This volume introduces readers to the main philosophical issues of measurement in medicine, illustrating the connections between the natural and social sciences by integrating essays on causation, measuring instruments and issues of measurement and policy.
This essay discusses the role of new mechanical devices put forward in the seventeenth century in anatomy and pathology, showing how several of those devices were promptly deployed in anatomical investigations. I also discuss the role of dead bodies as boundary objects between living bodies and machines, highlighting their problematic status in experimentation and vivisection.
The first part of a symposium devoted to Alex Broadbent's essay titled ‘Prediction, Understanding and Medicine’, this article notes the under-development of a variety of issues in the philosophy of medicine that transcend bioethics and the long-standing debates about the nature of health/illness and of evidence-based medicine. It also indicates the importance of drawing on non-Western, and particularly African, traditions in addressing these largely metaphysical and epistemological matters.
In Medicine, Society, and Faith in the Ancient and Medieval Worlds Darrel Amundsen explores the disputed boundaries of medicine and Christianity by focusing on the principle of the sanctity of human life, including the duty to treat or attempt to sustain the life of the ill. As he examines his themes and moves from text to context, Amundsen clarifies a number of Christian principles in relation to bioethical issues that are hotly debated today. In his examination of the (...) moral stance of the earliest syphilographers, for example, he finds insights into the ethical issues surrounding the treatment of AIDS, which he believes has its closest historical antecedent not in plague but in syphilis. He also shows that the belief that all healing comes from God, whether directly, through prayer, or through the use of medicine -- a sentiment commonly held by contemporary Christians -- cannot be accurately attributed to any extant source from the patristic period. Indeed, all the Church Fathers were convinced that healing sometimes came from evil sources: Satan and his demons were able to heal, for example, and Asclepius was a demon "to be taken very seriously indeed.". (shrink)
Why is understanding causation so important in philosophy and the sciences? Should causation be defined in terms of probability? Whilst causation plays a major role in theories and concepts of medicine, little attempt has been made to connect causation and probability with medicine itself. Causality, Probability, and Medicine is one of the first books to apply philosophical reasoning about causality to important topics and debates in medicine. Donald Gillies provides a thorough introduction to and assessment of (...) competing theories of causality in philosophy, including action-related theories, causality and mechanisms, and causality and probability. Throughout the book he applies them to important discoveries and theories within medicine, such as germ theory; tuberculosis and cholera; smoking and heart disease; the first ever randomized controlled trial designed to test the treatment of tuberculosis; the growing area of philosophy of evidence-based medicine; and philosophy of epidemiology. This book will be of great interest to students and researchers in philosophy of science and philosophy of medicine, as well as those working in medicine, nursing and related health disciplines where a working knowledge of causality and probability is required. (shrink)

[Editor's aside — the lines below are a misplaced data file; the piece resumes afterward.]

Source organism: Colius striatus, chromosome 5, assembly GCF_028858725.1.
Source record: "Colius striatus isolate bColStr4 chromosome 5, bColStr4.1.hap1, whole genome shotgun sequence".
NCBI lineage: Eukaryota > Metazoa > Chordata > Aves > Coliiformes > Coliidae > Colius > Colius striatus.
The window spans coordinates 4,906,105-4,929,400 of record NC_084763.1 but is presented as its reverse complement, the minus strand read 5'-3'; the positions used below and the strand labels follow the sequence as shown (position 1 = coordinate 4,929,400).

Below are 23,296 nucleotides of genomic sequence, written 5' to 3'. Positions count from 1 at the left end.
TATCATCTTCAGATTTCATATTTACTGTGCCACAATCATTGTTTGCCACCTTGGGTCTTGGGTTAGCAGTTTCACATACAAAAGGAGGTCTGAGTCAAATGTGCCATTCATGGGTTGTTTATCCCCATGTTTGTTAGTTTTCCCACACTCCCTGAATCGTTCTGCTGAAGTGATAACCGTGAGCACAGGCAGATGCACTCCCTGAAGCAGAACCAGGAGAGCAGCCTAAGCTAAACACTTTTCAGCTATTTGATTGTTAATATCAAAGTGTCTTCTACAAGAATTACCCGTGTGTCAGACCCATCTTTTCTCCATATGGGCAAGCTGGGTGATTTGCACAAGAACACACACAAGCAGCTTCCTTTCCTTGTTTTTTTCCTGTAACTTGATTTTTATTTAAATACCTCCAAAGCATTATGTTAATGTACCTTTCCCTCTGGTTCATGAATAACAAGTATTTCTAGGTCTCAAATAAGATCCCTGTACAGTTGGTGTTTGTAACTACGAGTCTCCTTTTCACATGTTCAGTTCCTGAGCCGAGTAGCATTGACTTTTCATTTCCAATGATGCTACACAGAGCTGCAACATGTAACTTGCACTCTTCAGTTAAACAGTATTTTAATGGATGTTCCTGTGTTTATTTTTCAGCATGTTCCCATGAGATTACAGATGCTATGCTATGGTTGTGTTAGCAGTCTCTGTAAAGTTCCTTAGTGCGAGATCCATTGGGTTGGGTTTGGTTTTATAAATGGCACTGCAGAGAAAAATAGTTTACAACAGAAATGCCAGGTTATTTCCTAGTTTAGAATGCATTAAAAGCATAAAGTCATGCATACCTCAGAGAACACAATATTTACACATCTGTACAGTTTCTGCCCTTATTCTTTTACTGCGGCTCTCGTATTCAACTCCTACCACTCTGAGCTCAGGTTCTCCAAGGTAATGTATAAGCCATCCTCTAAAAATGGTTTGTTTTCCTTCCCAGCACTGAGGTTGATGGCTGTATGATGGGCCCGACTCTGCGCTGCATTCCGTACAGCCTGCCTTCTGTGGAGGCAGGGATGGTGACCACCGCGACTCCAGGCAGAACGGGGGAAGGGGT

The issue of how to incorporate the individual's first‐hand experience of illness into broader medical understanding is a major question in medical theory and practice. In a philosophical context, phenomenology, with its emphasis on the subject's perception of phenomena as the basis for knowledge and its questioning of naturalism, seems an obvious candidate for addressing these issues. This is a review of current phenomenological approaches to medicine, looking at what has motivated this philosophical approach, the main problems it faces (...) and suggesting how it might become a useful philosophical tool within medicine, with its own individual, but interrelated, contribution to make to current medical debates. After the general background, there is a brief summary of phenomenological ideas and their current usage in a medical context. Next is a critique of four key claims within current phenomenological medical works, concerning both the role phenomenology plays and the supposedly clear divide between phenomenology and other approaches. There are significant problems within these claims, largely because they overlook the complexity of the questions they consider. Finally, there is some more in‐depth examination of phenomenology itself and the true complexity of phenomenological debate concerning subjectivity. The aim is to show that it will be both more productive and truer to phenomenology itself, if we use phenomenology as a philosophical method for explicating and gaining deeper understanding of complex and fundamental problems, which are central to medicine, rather than as providing simple, but flawed solutions. (shrink)
The use of evidence in medicine is something we should continuously seek to improve. This book seeks to develop our understanding of evidence of mechanism in evaluating evidence in medicine, public health, and social care; and also offers tools to help implement improved assessment of evidence of mechanism in practice. In this way, the book offers a bridge between more theoretical and conceptual insights and worries about evidence of mechanism and practical means to fit the results into evidence (...) assessment procedures. (shrink)